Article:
Tuesday, April 21, 2009

Love Songs

blackened the swan
I blackened the swan
I blackened the swan
my swan
is gone.

murdered the fawn
I murdered the fawn
I murdered the fawn
'twas wrong
so wrong.

a queen with a pawn
a king eats the spawn
a knight dies at dawn
love songs
love songs.


Karen said...

I hope you get a chuckle from this, but I have no idea what this means! I like it, though, for its sound.

Now, I suppose a poem can mean whatever I want it to mean, so I'm going back to reread and see if I can figure it. Very interesting imagery.

KGT (aka Cagey) said...

Yes, whatever the reader wants it to mean, is what it means to the reader--which may or may not correspond to what it meant to the writer.

I am mostly interested in modes of artistic expression that get to an essence of "otherness." The fine grain detail is less important to me, and certainly literalist endeavors fatigue.

What DOES excite me is the tapping into archetypes, of tapping into philias and phobias, the most basic, most controlling properties of ourselves, those that define "is-ness." Those emotions, sentiments, urges, drives, that define us in spite of our self-conscious "civility."

...Naked before the mirror, so to speak, and form must follow function.

Thanks Karen-what it means to you is of interest to me.

Karen said...

Okay - here is my thinking when I read this.

The imagery of blackening the swan makes me think of burning the swan- a creature of great beauty.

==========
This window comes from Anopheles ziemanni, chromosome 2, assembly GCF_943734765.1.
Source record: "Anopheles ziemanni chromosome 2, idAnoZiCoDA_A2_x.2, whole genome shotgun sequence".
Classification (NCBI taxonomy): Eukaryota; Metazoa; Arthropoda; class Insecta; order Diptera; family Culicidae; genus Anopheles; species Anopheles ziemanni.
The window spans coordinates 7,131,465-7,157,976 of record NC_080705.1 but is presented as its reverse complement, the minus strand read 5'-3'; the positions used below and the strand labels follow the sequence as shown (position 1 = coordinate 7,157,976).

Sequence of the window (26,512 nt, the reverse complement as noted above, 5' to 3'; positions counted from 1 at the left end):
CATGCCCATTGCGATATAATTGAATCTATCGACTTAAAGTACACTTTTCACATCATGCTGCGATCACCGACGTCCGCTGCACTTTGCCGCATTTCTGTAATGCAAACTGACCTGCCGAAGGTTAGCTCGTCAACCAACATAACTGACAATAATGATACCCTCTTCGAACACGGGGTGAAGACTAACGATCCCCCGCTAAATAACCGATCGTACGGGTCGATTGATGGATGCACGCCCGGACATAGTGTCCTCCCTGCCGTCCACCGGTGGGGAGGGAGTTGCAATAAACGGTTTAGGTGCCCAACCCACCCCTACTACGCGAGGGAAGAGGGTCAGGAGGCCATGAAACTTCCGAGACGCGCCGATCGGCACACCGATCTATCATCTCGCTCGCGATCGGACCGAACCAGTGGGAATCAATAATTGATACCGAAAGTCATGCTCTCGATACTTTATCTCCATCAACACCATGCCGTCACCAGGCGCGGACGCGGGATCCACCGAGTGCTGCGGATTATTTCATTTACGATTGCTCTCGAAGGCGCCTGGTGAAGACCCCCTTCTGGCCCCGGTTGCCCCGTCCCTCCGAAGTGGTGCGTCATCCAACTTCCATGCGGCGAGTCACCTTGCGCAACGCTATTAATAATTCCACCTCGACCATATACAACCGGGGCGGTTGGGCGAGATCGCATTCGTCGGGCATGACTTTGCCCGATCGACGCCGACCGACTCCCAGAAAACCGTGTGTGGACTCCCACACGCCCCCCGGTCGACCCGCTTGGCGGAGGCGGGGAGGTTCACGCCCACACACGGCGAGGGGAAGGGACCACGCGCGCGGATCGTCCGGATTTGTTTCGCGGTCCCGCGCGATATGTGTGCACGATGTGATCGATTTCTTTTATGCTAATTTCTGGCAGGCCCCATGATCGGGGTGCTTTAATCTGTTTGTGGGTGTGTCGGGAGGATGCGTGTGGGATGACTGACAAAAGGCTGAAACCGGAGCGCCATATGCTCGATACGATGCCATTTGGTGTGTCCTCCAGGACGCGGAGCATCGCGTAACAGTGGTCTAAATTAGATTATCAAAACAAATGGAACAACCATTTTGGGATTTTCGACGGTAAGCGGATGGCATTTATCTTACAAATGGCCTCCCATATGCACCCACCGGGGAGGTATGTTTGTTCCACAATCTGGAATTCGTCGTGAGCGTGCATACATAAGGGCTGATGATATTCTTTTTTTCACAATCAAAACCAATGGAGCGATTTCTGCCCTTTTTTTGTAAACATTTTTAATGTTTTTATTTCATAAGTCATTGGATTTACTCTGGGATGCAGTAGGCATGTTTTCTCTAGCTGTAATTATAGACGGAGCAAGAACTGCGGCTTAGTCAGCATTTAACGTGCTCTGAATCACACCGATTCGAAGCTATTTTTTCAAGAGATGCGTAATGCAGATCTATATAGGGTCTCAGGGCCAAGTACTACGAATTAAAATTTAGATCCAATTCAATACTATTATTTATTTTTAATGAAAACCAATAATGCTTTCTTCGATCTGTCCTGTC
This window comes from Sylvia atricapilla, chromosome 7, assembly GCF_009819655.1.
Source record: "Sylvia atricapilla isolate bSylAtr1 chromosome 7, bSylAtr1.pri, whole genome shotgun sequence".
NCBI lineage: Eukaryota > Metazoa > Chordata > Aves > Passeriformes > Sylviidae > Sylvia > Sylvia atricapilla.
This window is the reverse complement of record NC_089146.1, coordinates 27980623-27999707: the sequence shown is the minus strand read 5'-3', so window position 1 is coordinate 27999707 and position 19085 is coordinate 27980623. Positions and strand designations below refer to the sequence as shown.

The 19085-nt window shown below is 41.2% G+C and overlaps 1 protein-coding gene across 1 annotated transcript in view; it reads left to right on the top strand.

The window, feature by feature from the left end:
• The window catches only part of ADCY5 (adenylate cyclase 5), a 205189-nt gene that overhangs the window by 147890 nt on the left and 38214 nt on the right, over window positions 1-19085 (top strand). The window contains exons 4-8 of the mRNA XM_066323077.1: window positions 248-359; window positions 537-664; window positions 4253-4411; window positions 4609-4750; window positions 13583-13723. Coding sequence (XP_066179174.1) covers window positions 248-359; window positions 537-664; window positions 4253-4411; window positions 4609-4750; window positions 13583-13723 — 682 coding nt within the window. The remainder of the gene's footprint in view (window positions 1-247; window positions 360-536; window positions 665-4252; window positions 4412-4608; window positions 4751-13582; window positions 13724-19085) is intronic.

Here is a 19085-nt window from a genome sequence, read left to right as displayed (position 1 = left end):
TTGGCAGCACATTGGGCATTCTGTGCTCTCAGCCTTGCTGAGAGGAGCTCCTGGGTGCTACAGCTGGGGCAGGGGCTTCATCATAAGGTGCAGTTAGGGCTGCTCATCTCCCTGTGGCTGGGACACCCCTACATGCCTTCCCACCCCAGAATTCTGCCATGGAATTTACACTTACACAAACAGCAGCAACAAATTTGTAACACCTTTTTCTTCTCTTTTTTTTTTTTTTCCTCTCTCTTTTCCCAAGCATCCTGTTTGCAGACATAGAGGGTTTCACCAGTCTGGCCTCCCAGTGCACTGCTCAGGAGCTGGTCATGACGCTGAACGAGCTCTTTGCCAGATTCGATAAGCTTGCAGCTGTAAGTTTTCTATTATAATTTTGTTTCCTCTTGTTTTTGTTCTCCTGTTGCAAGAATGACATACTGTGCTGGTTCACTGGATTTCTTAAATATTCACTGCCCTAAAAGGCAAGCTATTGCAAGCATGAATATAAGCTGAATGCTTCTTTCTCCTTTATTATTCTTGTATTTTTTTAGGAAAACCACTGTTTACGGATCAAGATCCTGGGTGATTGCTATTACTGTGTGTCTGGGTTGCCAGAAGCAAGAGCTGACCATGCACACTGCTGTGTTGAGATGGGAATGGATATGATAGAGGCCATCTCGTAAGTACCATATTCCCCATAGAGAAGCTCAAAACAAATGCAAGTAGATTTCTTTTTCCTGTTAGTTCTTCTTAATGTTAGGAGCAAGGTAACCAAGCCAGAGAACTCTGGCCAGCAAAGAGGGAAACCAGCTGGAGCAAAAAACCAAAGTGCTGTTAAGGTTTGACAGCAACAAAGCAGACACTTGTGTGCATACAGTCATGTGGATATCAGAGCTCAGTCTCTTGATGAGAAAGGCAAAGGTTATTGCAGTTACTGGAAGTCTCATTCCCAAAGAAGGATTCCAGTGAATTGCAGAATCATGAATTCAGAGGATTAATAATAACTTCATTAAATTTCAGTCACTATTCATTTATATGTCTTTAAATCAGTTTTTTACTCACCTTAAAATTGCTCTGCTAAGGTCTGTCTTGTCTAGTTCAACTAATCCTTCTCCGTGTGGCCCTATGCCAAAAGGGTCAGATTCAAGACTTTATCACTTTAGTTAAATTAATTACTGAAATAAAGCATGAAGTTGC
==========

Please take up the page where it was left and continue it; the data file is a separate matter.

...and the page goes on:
The style - nearly stream of consciousness makes it sound as if the speaker is turning his actions over in his mind - almost simple in his thought - although it also has the cadence of someone running, perhaps from the event.

So - destruction of the swan (beauty) and then the fawn (innocence? Bambish?) The speaker knows he has done wrong.

Next - a queen with a pawn - woman/man - she's using him. The spawn? a child perhaps? Devoured by the king, so is this the spawn of an illicit love? The knight? Maybe the father of the child?

So -- that's the way it feels, but how does the final stanza relate to the first two? I'm not sure unless the queen, king, spawn, and knight are all representative of animals/nature, as well, and have nothing to do with illicit love.

Still - it sounds stream-of-consciousness, recitation of having done wrong.

Now -- have a laugh, because YOU know what you meant!

Ps- I'm not even proofreading this, or I'll erase half of it!